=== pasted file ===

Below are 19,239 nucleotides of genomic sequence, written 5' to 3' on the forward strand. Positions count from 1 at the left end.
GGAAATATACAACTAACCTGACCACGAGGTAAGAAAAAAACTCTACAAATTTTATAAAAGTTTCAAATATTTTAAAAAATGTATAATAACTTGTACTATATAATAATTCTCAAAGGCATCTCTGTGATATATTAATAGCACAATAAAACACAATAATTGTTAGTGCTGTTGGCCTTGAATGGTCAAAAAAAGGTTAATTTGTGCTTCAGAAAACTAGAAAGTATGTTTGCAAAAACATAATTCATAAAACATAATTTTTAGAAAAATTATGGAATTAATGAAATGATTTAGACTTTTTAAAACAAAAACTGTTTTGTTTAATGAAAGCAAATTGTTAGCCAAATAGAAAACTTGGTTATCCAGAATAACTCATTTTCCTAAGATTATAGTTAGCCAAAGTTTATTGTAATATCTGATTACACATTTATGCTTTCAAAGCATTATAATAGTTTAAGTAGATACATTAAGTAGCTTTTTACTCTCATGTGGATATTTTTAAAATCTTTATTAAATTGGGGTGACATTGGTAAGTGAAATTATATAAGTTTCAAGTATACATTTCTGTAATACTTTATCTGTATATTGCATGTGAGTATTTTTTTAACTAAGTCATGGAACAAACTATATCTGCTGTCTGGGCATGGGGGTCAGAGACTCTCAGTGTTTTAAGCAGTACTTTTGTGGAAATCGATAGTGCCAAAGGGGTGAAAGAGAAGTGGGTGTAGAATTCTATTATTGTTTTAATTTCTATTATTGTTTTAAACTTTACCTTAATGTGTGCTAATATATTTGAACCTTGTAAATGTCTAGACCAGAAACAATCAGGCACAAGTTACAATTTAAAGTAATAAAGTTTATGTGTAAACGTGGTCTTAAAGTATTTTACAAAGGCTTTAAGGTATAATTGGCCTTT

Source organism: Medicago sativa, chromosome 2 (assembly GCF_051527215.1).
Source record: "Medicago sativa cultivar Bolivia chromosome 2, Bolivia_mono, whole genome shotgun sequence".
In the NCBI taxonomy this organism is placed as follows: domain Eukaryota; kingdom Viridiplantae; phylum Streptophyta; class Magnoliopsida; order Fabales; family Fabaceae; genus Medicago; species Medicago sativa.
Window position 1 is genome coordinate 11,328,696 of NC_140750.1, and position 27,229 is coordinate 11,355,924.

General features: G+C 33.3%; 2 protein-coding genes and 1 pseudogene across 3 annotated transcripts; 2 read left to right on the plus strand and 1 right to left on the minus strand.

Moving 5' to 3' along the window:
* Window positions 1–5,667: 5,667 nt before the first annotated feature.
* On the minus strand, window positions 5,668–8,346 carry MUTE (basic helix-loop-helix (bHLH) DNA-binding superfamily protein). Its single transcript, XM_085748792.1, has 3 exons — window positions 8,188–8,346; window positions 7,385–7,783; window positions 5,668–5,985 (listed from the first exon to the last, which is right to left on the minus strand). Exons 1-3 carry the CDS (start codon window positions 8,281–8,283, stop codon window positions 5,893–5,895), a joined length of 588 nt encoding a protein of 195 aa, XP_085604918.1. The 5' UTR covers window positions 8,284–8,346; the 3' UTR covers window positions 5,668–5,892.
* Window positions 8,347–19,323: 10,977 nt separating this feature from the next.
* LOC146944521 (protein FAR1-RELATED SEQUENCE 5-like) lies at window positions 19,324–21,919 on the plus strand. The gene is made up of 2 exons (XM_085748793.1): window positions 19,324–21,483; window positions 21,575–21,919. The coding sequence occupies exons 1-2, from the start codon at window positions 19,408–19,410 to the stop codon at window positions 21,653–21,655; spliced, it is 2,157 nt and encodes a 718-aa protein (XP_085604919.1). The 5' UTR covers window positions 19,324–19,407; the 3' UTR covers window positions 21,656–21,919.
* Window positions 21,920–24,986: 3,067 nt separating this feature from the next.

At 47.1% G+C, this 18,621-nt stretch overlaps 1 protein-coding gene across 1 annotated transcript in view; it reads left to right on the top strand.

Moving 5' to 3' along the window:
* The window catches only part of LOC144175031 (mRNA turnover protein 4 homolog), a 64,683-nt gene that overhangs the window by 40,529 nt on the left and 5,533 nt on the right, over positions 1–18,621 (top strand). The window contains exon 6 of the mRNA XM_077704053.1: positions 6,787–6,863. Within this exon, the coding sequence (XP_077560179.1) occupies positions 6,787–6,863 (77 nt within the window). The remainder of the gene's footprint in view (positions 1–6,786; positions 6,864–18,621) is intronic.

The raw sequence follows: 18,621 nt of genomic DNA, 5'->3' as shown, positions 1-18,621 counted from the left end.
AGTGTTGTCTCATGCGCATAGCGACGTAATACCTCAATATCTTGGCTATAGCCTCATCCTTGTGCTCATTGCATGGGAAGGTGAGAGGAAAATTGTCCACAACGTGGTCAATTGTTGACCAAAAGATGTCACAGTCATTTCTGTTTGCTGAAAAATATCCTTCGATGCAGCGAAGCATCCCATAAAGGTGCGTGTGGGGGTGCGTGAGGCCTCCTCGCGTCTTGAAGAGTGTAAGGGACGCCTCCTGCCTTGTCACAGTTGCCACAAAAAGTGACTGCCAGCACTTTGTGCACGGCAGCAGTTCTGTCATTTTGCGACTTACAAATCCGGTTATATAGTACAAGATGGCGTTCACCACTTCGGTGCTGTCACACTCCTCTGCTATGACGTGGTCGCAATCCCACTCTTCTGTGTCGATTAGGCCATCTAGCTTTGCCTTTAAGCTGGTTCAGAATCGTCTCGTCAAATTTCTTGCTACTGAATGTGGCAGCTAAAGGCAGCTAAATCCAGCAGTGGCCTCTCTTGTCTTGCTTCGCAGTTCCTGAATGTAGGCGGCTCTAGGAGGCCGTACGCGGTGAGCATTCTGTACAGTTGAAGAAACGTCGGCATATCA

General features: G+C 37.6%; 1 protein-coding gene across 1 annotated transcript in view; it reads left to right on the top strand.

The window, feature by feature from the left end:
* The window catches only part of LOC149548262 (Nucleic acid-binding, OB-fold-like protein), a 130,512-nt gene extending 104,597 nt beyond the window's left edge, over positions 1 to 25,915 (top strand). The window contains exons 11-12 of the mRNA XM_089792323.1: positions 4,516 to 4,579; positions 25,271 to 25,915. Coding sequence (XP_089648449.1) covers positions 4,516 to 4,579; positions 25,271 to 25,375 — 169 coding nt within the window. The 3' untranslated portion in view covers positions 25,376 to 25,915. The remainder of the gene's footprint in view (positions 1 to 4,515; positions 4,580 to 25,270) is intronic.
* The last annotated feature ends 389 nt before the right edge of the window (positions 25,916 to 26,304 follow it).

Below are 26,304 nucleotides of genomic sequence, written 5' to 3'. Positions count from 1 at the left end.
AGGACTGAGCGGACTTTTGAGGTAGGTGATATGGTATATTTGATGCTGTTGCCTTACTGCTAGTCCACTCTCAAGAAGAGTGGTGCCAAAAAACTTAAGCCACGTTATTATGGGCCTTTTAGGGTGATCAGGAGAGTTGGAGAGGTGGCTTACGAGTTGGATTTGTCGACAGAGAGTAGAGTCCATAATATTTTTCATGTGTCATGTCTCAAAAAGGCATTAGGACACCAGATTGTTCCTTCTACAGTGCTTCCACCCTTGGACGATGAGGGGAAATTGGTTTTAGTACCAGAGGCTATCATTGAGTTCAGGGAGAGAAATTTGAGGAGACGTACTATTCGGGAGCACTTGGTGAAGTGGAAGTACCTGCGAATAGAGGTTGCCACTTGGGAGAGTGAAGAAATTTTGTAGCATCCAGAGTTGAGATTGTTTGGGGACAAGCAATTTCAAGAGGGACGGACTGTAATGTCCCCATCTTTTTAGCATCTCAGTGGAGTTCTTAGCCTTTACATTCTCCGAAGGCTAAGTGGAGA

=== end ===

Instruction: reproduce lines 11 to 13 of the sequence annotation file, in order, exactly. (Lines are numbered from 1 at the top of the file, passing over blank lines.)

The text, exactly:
* Window positions 8,347–19,323: 10,977 nt separating this feature from the next.
* LOC146944521 (protein FAR1-RELATED SEQUENCE 5-like) lies at window positions 19,324–21,919 on the plus strand. The gene is made up of 2 exons (XM_085748793.1): window positions 19,324–21,483; window positions 21,575–21,919. The coding sequence occupies exons 1-2, from the start codon at window positions 19,408–19,410 to the stop codon at window positions 21,653–21,655; spliced, it is 2,157 nt and encodes a 718-aa protein (XP_085604919.1). The 5' UTR covers window positions 19,324–19,407; the 3' UTR covers window positions 21,656–21,919.
* Window positions 21,920–24,986: 3,067 nt separating this feature from the next.